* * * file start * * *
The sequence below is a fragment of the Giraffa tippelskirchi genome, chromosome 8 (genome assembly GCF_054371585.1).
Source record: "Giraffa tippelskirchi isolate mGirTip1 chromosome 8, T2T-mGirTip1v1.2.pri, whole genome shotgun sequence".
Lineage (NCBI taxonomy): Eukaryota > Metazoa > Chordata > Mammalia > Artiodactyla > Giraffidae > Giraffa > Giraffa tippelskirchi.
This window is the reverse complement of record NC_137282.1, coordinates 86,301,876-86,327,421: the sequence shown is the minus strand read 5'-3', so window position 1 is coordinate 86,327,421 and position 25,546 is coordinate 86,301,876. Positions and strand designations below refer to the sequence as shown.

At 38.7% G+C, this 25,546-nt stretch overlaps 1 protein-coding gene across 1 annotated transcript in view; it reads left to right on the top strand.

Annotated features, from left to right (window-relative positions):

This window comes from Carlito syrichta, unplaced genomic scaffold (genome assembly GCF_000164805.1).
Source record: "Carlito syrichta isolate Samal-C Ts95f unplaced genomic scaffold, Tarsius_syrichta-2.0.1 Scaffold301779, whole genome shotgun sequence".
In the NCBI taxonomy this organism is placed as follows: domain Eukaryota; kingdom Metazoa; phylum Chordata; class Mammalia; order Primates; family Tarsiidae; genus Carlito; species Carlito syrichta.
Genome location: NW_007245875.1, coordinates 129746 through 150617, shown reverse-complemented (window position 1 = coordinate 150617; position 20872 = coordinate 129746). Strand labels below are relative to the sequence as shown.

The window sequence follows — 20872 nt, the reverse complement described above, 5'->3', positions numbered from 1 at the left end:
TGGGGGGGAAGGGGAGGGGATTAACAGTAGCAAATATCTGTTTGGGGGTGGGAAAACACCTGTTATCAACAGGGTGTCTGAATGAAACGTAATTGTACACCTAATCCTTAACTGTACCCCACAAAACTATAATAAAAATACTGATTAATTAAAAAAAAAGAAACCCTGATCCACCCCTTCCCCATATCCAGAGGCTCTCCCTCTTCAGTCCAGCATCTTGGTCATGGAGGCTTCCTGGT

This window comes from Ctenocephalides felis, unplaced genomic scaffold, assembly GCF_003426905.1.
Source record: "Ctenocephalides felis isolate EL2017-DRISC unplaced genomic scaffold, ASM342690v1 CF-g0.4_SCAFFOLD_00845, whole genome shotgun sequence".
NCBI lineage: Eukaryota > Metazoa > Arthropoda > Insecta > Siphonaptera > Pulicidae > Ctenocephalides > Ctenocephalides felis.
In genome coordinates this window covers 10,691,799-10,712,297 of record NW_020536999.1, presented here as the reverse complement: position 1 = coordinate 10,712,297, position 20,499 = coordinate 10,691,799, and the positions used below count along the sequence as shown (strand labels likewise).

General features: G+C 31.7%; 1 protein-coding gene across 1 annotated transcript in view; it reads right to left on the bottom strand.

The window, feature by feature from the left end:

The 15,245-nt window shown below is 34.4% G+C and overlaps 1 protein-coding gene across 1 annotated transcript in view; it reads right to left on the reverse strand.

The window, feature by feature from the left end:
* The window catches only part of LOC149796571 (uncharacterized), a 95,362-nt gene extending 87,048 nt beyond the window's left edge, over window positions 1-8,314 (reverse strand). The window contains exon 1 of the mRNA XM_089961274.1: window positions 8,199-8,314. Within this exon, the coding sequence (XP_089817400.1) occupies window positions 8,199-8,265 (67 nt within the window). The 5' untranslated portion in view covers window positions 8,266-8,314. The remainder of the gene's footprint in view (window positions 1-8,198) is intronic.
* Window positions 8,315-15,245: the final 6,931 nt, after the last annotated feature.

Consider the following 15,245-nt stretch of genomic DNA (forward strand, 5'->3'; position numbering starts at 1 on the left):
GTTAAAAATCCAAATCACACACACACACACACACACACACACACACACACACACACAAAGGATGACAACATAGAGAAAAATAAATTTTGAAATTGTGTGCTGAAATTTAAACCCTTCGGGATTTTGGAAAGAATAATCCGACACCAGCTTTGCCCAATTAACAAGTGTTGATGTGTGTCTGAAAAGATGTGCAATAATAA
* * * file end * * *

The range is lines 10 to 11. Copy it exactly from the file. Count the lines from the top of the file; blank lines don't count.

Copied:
Genome location: NW_007245875.1, coordinates 129746 through 150617, shown reverse-complemented (window position 1 = coordinate 150617; position 20872 = coordinate 129746). Strand labels below are relative to the sequence as shown.

The window sequence follows — 20872 nt, the reverse complement described above, 5'->3', positions numbered from 1 at the left end: